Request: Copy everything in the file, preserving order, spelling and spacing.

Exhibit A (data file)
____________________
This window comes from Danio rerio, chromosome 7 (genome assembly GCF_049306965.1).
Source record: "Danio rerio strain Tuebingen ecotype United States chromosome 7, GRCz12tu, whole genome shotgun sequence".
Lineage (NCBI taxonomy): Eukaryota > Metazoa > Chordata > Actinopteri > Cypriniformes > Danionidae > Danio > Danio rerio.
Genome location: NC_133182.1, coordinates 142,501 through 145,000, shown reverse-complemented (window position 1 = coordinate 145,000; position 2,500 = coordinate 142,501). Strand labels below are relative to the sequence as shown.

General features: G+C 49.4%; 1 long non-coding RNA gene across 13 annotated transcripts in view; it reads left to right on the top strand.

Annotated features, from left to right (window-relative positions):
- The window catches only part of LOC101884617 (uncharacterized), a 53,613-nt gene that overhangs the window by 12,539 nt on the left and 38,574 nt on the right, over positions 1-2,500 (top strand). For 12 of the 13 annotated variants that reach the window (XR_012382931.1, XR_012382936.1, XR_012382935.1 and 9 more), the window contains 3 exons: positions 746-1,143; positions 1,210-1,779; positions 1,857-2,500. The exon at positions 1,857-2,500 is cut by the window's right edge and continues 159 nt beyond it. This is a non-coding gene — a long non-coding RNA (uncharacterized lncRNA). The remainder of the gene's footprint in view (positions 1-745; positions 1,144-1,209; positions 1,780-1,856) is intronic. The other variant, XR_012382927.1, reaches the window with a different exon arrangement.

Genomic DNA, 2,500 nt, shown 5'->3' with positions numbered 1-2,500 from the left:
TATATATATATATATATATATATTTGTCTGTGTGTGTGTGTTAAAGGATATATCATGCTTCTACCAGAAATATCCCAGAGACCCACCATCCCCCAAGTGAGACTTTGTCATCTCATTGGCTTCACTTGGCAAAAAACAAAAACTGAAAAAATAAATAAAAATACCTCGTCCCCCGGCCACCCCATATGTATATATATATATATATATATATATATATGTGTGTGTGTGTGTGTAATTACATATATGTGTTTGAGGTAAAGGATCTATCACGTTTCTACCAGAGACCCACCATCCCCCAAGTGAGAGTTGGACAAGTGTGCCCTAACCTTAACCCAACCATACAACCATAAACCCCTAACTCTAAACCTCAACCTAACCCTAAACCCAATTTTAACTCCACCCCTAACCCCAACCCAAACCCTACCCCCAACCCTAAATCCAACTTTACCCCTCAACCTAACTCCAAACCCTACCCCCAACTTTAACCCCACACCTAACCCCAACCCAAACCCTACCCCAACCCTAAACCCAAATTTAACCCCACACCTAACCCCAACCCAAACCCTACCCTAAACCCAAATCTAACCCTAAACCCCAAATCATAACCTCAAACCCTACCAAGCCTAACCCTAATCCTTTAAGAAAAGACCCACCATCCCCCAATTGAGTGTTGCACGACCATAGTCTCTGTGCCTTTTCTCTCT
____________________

This window comes from Danio rerio, chromosome 7 (genome assembly GCF_049306965.1).
Source record: "Danio rerio strain Tuebingen ecotype United States chromosome 7, GRCz12tu, whole genome shotgun sequence".
Lineage (NCBI taxonomy): Eukaryota > Metazoa > Chordata > Actinopteri > Cypriniformes > Danionidae > Danio > Danio rerio.
Genome location: NC_133182.1, coordinates 142,501 through 145,000, shown reverse-complemented (window position 1 = coordinate 145,000; position 2,500 = coordinate 142,501). Strand labels below are relative to the sequence as shown.

General features: G+C 49.4%; 1 long non-coding RNA gene across 13 annotated transcripts in view; it reads left to right on the top strand.

Annotated features, from left to right (window-relative positions):
- The window catches only part of LOC101884617 (uncharacterized), a 53,613-nt gene that overhangs the window by 12,539 nt on the left and 38,574 nt on the right, over positions 1-2,500 (top strand). For 12 of the 13 annotated variants that reach the window (XR_012382931.1, XR_012382936.1, XR_012382935.1 and 9 more), the window contains 3 exons: positions 746-1,143; positions 1,210-1,779; positions 1,857-2,500. The exon at positions 1,857-2,500 is cut by the window's right edge and continues 159 nt beyond it. This is a non-coding gene — a long non-coding RNA (uncharacterized lncRNA). The remainder of the gene's footprint in view (positions 1-745; positions 1,144-1,209; positions 1,780-1,856) is intronic. The other variant, XR_012382927.1, reaches the window with a different exon arrangement.

Genomic DNA, 2,500 nt, shown 5'->3' with positions numbered 1-2,500 from the left:
TATATATATATATATATATATATTTGTCTGTGTGTGTGTGTTAAAGGATATATCATGCTTCTACCAGAAATATCCCAGAGACCCACCATCCCCCAAGTGAGACTTTGTCATCTCATTGGCTTCACTTGGCAAAAAACAAAAACTGAAAAAATAAATAAAAATACCTCGTCCCCCGGCCACCCCATATGTATATATATATATATATATATATATATATGTGTGTGTGTGTGTGTAATTACATATATGTGTTTGAGGTAAAGGATCTATCACGTTTCTACCAGAGACCCACCATCCCCCAAGTGAGAGTTGGACAAGTGTGCCCTAACCTTAACCCAACCATACAACCATAAACCCCTAACTCTAAACCTCAACCTAACCCTAAACCCAATTTTAACTCCACCCCTAACCCCAACCCAAACCCTACCCCCAACCCTAAATCCAACTTTACCCCTCAACCTAACTCCAAACCCTACCCCCAACTTTAACCCCACACCTAACCCCAACCCAAACCCTACCCCAACCCTAAACCCAAATTTAACCCCACACCTAACCCCAACCCAAACCCTACCCTAAACCCAAATCTAACCCTAAACCCCAAATCATAACCTCAAACCCTACCAAGCCTAACCCTAATCCTTTAAGAAAAGACCCACCATCCCCCAATTGAGTGTTGCACGACCATAGTCTCTGTGCCTTTTCTCTCT